─ activities, interests, and opinions.
 It can help marketers understand changing consumer valu
es and how they affect buyer behavior.
Personality and Self-Concept
Sincerity (down-to-earth, honest, wholesome
 Personality refers to the unique
, and psychological characteris
cheerful)
tics that distinguish a person or group.
 Personality is usually described
Excitementin(daring,
terms ofspirited,
traits such as
imaginative,
and up-to-date)
self-confidence, dominance, sociability, autonomy, defens
One researcher
iveness, adaptability, and aggressiveness.
identified five Competence (reliable, intelligent, and
 Brand personality is the specific mix of human traits that
brand personality successful)
may be attributed to a particular brand.
traits:
Sophistication (upper class and charming)

Ruggedness (outdoorsy and tough)


Psychological Factors
Motivation
 A motive (drive) is a need that is sufficiently pressing to
direct the person to seek satisfaction.
 Motivation researchers use a variety of probing technique
s to uncover underlying emotions and attitudes toward br
ands and buying situations.
 But many marketers use such touchy-feely approaches, n
ow sometimes called interpretive consumer research, to d
ig deeper into consumer psyches and develop better mark
eting strategies.
Motivation
Perception
Selective
 All of us Attention
by the flow of information through our five sens
es:
The tendency
sight, for people
hearing, smell,totouch,
screenand taste.
out most of the information to
 Perception is the
which they are process by which
Selective
exposed people select, organiz
Retention
e,Means  Consumers
and interpret information
that marketers mustare tolikely
work formtoaremember
meaningful picture
ofespecially hardgood
the world. points
to attract themade about a brand
consumer’s they favor and forget food points
attention
 People can form different
made perceptions
about competing of the same stimulu
brands.
s because of three perceptual processes: selective
Selective attentio
Distortion
n, selective distortion, and selective retention.
 Describes the tendency of people to
interpret information in a way that
will support what they already
believe.
Learning
 Learning
• Describes changes in an individual’s behavior arising fro
m experience.
• Occurs through the interplay of drives, stimuli, cues, res
ponses, and reinforcement.
 Drive
• A strong internal stimulus that call for action
• A drive becomes a motive when it is directed toward a p
articular stimulus object.
Beliefs and Attitudes

•• AA descriptive
descriptive thought
thought that
that aa person
person has
has about
about
 Attitudes are difficult to change.
something
something
Belief

BeliefA person’s attitudes fit into a pattern; changing one
•• Based
Based on
on real
real knowledge,
knowledge, opinion,
opinion, or
or faith
faith
attitude may require difficult adjustments in many
and may or may not carry an emotional charge
others. and may or may not carry an emotional charge
 A company should usually try to fit its products into
•• Describes aa person’s relatively consistent
existing attitudes rather than attempt consistent
Describes person’s relatively to change
Attitude
Attitude evaluations, feelings, and tendencies toward
attitudes. evaluations, feelings, and tendencies toward
an
an object
object or
or idea
idea
Types of Buying Decision Behavior

Complex Buying Behavior Habitual Buying Behavior


• Consumers are highly involved in • Occurs under conditions of
a purchase and perceive low-consumer involvement
significant differences among and little significant brand
brands. difference

Variety-Seeking Buying Dissonance-Reducing Buying


Behavior Behavior
• Occurs in situations • Occurs when consumers are
characterized by low highly involved with an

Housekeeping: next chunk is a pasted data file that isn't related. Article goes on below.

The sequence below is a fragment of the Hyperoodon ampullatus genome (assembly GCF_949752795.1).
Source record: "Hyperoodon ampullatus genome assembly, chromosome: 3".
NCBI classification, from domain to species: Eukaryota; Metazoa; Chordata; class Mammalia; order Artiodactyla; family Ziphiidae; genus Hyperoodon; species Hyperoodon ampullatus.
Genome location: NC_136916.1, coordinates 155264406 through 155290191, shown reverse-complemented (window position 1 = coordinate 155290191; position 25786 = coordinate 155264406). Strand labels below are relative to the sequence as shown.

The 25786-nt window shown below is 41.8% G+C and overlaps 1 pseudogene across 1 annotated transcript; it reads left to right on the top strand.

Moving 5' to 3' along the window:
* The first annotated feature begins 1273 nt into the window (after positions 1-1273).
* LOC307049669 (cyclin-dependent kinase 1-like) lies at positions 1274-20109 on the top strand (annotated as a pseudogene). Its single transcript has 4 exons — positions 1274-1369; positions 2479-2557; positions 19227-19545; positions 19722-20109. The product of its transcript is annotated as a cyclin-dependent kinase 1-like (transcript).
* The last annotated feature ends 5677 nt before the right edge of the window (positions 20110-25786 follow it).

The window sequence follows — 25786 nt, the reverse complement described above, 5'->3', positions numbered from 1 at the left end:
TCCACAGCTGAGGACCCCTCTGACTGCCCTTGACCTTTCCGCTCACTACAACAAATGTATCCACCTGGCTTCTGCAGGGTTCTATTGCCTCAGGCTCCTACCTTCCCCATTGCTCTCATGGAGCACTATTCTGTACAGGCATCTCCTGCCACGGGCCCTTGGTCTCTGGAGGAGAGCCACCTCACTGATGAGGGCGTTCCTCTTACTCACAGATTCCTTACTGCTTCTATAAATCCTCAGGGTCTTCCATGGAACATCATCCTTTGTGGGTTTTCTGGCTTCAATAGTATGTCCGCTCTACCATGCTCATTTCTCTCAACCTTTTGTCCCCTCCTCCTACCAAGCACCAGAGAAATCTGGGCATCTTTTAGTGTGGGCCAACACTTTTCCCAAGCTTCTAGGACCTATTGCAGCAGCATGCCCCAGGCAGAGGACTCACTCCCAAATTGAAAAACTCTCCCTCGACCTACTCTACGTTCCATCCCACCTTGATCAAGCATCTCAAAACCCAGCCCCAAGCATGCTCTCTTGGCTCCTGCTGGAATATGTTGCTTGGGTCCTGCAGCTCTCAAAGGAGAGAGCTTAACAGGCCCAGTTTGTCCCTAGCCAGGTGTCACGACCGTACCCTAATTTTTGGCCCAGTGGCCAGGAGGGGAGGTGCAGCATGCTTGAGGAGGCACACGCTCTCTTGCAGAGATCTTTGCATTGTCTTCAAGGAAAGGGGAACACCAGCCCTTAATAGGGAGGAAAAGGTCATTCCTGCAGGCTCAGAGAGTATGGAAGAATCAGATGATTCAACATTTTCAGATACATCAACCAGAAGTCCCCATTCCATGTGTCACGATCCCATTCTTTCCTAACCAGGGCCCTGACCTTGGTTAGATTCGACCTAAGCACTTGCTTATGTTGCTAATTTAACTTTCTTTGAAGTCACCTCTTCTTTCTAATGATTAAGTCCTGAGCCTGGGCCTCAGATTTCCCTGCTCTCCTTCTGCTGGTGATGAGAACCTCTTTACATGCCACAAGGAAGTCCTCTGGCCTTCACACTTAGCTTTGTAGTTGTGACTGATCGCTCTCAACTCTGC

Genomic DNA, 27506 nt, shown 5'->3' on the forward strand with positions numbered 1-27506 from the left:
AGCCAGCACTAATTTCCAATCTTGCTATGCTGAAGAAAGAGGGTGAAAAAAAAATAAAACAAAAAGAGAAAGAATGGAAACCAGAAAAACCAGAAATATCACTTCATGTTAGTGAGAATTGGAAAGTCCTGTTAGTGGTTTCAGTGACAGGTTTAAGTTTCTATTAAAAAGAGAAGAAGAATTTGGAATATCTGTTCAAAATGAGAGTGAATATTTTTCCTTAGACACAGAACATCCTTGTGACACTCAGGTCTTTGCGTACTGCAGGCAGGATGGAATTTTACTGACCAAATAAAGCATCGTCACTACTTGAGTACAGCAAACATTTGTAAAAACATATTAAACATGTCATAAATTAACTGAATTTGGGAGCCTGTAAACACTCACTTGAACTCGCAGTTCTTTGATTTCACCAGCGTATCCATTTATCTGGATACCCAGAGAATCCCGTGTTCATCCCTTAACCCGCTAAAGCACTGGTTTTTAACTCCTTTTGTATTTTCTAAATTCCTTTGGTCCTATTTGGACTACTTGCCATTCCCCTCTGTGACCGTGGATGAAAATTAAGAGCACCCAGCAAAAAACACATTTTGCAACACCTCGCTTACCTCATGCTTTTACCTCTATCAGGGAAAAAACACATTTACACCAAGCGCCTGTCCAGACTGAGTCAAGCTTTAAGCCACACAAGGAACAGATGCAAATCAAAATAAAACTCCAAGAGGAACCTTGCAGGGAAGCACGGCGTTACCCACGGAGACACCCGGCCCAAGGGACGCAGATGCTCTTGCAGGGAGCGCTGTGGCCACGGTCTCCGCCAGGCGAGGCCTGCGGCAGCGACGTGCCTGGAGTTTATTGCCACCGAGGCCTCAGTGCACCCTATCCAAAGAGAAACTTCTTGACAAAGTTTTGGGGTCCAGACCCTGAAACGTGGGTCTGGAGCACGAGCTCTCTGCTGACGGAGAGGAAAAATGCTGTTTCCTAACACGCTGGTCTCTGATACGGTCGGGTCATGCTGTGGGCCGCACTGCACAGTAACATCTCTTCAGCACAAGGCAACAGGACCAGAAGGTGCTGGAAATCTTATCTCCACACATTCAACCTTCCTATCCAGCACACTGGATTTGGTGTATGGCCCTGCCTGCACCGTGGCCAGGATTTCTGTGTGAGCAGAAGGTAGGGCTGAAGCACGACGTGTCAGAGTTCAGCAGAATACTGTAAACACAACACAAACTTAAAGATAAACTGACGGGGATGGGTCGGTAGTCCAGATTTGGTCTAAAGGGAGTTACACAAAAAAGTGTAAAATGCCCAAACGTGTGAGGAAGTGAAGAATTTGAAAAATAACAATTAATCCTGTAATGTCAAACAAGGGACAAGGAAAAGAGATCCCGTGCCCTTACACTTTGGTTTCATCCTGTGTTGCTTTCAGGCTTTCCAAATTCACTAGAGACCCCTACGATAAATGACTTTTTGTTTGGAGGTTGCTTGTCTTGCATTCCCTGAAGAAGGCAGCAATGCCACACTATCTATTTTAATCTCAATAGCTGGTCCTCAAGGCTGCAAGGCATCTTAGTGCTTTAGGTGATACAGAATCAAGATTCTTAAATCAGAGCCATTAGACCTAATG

consumer involvement but expensive, infrequent, or risky
significant perceived brand purchase but see little difference
differences among brands
The Buyer Decision Process
Need Recognition
 The buying process starts with need recognition ─ the bu
yer recognizes a problem or need.
 The need can be triggered by internal stimuli when one of
the person’s normal needs ─ for example, hunger or thirst
─ rises to a level high enough to become a drive.
 A need can also be triggered by external stimuli.
Information Search
 Information search is the stage of the buyer decision pro
cess in which the consumer is motivated to search for mo
re information.
 Traditionally, consumers have received the most informat
ion about a product from commercial sources that control
led by the marketer.
 The most effective sources tend to be personal.
 Commercial sources normally inform the buyer, but perso
nal sources legitimize or evaluate products for the buyer.
Evaluation of Alternatives
 The alternative evaluation is the stage of the bu
yer decision process in which the consumer uses i
nformation to evaluate alternative brands in the c
hoice set.
 Marketers should study buyers to find out how th
ey actually evaluate brand alternatives.
Purchase Decision
 The purchase decision is the buyer’s decision about whic
h brand to purchase.
 But two factors can come between the purchase intention
and the purchase decision.
 The first factor is the attitudes of others.
 The second factor is unexpected situational factors.
Postpurchase Behavior
 The postpurchase behavior is the stage of the b
uyer decision process in which consumers take fu
rther action after purchase, based on their satisfac
tion or dissatisfaction.
 Almost all major purchases, however, result in co
gnitive dissonance, or discomfort caused by post
purchase conflict.
The Buyer Decision Process for New Pro
ducts
 A new product is a good, service, or idea that is perceive
d by some potential customers as new.
 We define the adoption process as the mental process thr
ough which an individual passes first learning about an in
novation to final adoption.
 Adoption is the decision by an individual to become a reg
ular user of the product.
Stages in the Adoption Process
 Five stages in the process of adopting a new product:
Individual Differences in Innovativeness
Early
adopters
 In each product
Innovatorsarea, there are “consumption pio
Lagging They are guided by
neers” and
They are early adopters.
venturesome adopters respect ─ they are
─ they try new ideas at opinion leaders in their
They are traditional bound ─
some risk. communities and adopt
they are suspicious of changes
new ideas early but
and adopt the innovation only
carefully.
Early when it has become something
mainstreamof a tradition itself.
Late
They are guided by mainstream
respect ─ they are
They adopt an
opinion leaders in their
innovation only after a
communities and adopt
majority of people
new ideas early but
have tried it.
carefully.
Influence of Product Characteristics on
Rate of Adoption
 Five characteristics are especially important in in
fluencing an innovation’s rate of adoption.
• Relative advantage
• Compatibility
• Complexity
• Divisibility
• Communicability
The End